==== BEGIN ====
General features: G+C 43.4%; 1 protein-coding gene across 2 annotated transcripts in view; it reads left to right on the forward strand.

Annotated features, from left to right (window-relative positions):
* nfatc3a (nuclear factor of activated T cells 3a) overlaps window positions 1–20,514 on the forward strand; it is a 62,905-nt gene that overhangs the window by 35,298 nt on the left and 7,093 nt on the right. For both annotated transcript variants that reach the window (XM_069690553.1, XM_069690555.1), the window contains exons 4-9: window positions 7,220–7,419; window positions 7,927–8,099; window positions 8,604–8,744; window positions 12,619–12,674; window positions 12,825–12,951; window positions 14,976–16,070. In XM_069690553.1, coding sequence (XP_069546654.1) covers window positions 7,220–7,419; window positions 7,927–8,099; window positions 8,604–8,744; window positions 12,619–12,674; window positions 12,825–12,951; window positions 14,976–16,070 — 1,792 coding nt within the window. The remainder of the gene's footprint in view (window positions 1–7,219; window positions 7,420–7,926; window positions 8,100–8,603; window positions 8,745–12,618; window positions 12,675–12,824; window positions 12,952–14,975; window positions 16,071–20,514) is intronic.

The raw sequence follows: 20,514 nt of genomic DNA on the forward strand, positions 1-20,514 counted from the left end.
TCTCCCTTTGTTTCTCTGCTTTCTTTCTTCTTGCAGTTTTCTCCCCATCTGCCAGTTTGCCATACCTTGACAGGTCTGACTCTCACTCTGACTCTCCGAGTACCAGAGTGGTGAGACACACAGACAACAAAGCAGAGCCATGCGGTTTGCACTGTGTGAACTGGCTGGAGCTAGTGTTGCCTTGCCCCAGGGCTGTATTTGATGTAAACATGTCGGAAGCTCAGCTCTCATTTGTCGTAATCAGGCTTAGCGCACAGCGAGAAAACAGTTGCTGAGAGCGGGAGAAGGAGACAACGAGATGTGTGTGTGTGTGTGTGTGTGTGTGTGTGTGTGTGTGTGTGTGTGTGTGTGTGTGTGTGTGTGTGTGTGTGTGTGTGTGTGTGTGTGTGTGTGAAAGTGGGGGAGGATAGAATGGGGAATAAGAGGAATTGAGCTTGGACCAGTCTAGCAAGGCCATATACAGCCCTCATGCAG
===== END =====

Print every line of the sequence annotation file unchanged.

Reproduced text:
General features: G+C 43.4%; 1 protein-coding gene across 2 annotated transcripts in view; it reads left to right on the forward strand.

Annotated features, from left to right (window-relative positions):
* nfatc3a (nuclear factor of activated T cells 3a) overlaps window positions 1–20,514 on the forward strand; it is a 62,905-nt gene that overhangs the window by 35,298 nt on the left and 7,093 nt on the right. For both annotated transcript variants that reach the window (XM_069690553.1, XM_069690555.1), the window contains exons 4-9: window positions 7,220–7,419; window positions 7,927–8,099; window positions 8,604–8,744; window positions 12,619–12,674; window positions 12,825–12,951; window positions 14,976–16,070. In XM_069690553.1, coding sequence (XP_069546654.1) covers window positions 7,220–7,419; window positions 7,927–8,099; window positions 8,604–8,744; window positions 12,619–12,674; window positions 12,825–12,951; window positions 14,976–16,070 — 1,792 coding nt within the window. The remainder of the gene's footprint in view (window positions 1–7,219; window positions 7,420–7,926; window positions 8,100–8,603; window positions 8,745–12,618; window positions 12,675–12,824; window positions 12,952–14,975; window positions 16,071–20,514) is intronic.

The raw sequence follows: 20,514 nt of genomic DNA on the forward strand, positions 1-20,514 counted from the left end.
TCTCCCTTTGTTTCTCTGCTTTCTTTCTTCTTGCAGTTTTCTCCCCATCTGCCAGTTTGCCATACCTTGACAGGTCTGACTCTCACTCTGACTCTCCGAGTACCAGAGTGGTGAGACACACAGACAACAAAGCAGAGCCATGCGGTTTGCACTGTGTGAACTGGCTGGAGCTAGTGTTGCCTTGCCCCAGGGCTGTATTTGATGTAAACATGTCGGAAGCTCAGCTCTCATTTGTCGTAATCAGGCTTAGCGCACAGCGAGAAAACAGTTGCTGAGAGCGGGAGAAGGAGACAACGAGATGTGTGTGTGTGTGTGTGTGTGTGTGTGTGTGTGTGTGTGTGTGTGTGTGTGTGTGTGTGTGTGTGTGTGTGTGTGTGTGTGTGTGTGTGTGTGAAAGTGGGGGAGGATAGAATGGGGAATAAGAGGAATTGAGCTTGGACCAGTCTAGCAAGGCCATATACAGCCCTCATGCAG